Acting Bureau of Land Management Director William Perry Pendley.

Acting Bureau of Land Management director William Perry Pendley.

Secretary of the Interior David Bernhardt has extended the tenure of William Perry Pendley as acting director of the Bureau of Land Management through April 3.

In a secretarial letter first reported by E&E News, Bernhardt said the extension is to "ensure uninterrupted management and executive of the duties" of the position. The letter also addresses the vacancies of Deputy Secretary of the Interior, Special Trustee for American Indians, the director of the National Park Service and the director of the Office of Surface Mining Reclamation and Enforcement.

Pendley is currently Deputy Director of the BLM's Policy and Programs and has been acting director of the BLM since July 29, 2019. The BLM has been without a permanent director since President Trump took office in January 2017.

The news comes as the BLM was expected to begin operations out of its Grand Junction office on Thursday. According to conservation groups Clean Water Action and Rig to Flip, about 50 protesters showed up at the headquarters on Thursday.

Protesters at BLM headquarters on Jan. 2, 2020

Protesters showed up at BLM headquarters in Grand Junction Thursday, the first day the office was open for business. Photo courtesy Clean Water Action.

Western Values Project's Jayson O'Neill said that Bernhardt's continued "re-delegation of the BLM director’s authority to anti-public lands zealot Pendley is a slap in the face to all public land users and the U.S. Constitution.

"After three years of skirting the constitution by appointing temporary non-confirmed political hires to key positions at Interior, it is long past time for Senators to demand an up or down vote."

Pendley, the former director of the Denver-based Mountain States Legal Foundation, is considered a likely choice for the nomination as permanent director of the BLM.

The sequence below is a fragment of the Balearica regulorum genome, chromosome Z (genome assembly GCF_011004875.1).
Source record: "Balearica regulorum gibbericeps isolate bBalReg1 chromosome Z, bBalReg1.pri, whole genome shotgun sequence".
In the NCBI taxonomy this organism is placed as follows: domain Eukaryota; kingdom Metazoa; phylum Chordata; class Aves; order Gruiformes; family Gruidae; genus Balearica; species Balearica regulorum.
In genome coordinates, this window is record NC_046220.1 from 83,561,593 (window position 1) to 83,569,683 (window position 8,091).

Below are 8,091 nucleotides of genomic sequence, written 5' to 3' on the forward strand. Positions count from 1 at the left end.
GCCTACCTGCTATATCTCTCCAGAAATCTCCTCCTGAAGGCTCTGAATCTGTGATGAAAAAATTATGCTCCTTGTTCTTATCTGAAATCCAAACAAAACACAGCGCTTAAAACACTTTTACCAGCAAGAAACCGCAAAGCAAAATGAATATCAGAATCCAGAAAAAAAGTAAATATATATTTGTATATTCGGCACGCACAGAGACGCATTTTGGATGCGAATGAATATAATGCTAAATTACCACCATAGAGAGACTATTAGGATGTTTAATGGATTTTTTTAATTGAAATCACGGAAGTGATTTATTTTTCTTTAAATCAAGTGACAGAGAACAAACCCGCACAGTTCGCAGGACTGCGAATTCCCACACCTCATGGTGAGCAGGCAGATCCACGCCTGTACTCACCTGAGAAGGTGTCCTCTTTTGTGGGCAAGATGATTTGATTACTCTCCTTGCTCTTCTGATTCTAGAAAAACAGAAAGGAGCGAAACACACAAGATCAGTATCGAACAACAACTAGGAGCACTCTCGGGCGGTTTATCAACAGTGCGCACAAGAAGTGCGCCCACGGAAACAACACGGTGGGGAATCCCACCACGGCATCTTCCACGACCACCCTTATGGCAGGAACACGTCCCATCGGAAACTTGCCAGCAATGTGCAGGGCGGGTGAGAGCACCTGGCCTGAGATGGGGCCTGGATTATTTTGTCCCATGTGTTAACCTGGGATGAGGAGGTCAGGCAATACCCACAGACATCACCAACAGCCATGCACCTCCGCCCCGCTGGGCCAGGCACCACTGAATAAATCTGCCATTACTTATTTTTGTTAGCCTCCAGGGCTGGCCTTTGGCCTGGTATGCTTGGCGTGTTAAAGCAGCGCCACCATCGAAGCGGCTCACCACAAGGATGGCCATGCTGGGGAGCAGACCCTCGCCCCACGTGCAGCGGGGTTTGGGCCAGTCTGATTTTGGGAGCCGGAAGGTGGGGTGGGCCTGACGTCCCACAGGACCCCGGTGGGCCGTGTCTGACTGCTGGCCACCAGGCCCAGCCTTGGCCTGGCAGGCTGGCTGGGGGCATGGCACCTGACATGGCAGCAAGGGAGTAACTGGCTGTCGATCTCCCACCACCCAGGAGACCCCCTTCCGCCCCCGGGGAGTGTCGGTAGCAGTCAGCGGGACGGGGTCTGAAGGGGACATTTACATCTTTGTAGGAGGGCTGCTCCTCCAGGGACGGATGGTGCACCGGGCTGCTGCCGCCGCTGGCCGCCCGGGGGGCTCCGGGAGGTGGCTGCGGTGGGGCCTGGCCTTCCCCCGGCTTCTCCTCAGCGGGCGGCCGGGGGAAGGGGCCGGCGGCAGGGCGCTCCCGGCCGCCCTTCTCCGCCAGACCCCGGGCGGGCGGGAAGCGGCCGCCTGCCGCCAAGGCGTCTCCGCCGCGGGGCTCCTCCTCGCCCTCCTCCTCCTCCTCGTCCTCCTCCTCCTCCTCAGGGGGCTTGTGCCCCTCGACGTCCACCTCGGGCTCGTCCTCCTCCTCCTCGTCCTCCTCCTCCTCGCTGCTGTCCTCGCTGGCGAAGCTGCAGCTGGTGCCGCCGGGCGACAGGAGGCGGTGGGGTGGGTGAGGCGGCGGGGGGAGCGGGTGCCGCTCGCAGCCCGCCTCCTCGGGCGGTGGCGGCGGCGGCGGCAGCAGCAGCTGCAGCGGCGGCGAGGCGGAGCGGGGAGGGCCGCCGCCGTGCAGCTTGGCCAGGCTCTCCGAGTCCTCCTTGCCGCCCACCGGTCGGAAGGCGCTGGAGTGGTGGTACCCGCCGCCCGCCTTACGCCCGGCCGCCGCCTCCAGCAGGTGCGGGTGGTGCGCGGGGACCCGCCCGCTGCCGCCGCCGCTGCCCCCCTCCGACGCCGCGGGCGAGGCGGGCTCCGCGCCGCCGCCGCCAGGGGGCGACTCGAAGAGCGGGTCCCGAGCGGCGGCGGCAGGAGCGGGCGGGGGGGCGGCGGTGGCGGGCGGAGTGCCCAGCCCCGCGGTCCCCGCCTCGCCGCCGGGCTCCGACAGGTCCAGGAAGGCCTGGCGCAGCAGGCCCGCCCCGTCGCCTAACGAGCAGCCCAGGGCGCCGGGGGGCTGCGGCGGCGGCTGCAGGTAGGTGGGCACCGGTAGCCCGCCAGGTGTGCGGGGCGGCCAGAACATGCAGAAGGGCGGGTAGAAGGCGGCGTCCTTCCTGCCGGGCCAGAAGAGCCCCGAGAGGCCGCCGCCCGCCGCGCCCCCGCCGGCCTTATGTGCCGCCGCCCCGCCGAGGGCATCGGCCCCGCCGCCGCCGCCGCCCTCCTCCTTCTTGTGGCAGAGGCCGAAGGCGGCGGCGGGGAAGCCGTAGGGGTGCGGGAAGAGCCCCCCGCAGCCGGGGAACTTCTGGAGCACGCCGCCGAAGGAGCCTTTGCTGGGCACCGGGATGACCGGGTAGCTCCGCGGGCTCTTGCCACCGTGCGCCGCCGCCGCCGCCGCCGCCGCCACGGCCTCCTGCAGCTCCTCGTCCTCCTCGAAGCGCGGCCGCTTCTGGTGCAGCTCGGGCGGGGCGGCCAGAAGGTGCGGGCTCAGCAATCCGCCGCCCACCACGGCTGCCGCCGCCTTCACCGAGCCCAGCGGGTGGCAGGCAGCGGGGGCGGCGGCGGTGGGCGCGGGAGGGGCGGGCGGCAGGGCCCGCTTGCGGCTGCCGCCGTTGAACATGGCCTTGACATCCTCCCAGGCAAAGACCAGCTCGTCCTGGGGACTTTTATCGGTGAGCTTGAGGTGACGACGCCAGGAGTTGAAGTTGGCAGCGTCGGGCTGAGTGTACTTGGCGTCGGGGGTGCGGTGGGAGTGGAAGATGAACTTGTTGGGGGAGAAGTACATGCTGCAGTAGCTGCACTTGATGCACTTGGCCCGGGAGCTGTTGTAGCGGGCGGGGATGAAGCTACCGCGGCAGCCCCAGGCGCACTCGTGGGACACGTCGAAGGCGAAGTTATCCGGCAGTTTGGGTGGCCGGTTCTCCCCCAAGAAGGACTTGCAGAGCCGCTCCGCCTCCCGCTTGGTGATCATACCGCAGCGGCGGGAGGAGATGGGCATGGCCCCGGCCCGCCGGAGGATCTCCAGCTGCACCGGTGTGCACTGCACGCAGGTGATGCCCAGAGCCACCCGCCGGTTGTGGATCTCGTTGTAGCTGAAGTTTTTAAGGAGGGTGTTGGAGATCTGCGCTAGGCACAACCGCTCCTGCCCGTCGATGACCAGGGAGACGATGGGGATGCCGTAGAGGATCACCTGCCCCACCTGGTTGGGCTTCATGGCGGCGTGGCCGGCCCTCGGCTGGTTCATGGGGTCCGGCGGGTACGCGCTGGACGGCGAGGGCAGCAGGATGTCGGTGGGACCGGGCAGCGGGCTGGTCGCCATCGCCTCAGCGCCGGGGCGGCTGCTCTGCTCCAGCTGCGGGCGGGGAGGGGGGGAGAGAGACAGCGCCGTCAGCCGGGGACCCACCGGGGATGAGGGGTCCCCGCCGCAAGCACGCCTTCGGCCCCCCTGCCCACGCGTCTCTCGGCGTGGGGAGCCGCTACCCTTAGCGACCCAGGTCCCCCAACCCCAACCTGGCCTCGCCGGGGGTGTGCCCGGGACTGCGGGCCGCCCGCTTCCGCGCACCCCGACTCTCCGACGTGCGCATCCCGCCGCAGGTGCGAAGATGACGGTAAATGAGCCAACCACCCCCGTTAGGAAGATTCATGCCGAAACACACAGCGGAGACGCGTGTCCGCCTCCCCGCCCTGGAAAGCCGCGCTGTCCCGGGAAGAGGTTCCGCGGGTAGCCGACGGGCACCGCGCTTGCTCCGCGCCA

On Monday, a coalition of 91 groups sent a letter to Bernhardt demanding Pendley's resignation or termination. 

In that letter, the groups, several with chapters or ties to Colorado, pointed out that the Federal Vacancies Reform Act allows the president to appoint an acting director for no more than 210 days. Pendley, the letter said, was not appointed by the president "through the recognized process" established under the Act, nor did Pendley otherwise qualify to be an acting director. 

Jan. 2 marks the 156th day since Pendley's appointment.

Instead, the letter said, Bernhardt named him as a deputy director. "This type of re-delegation of authority is intended for temporary use during periods of Presidential transition and is improper now, nearly three full years into this Administration," particularly given that there is no nominee for the BLM Director position pending before the U.S. Senate. 

While Pendley initially said he did not plan to make the move West with the BLM, he told the Grand Junction Daily Sentinel in November he'd like to move to Grand Junction as the agency's permanent director. About 300 BLM employees are expected to relocate from Washington, D.C. to the West, although somewhere between 27 and 40 staffers would eventually wind up in Grand Junction.

The General Accounting Office is reviewing the relocation at the request of House Democrats.

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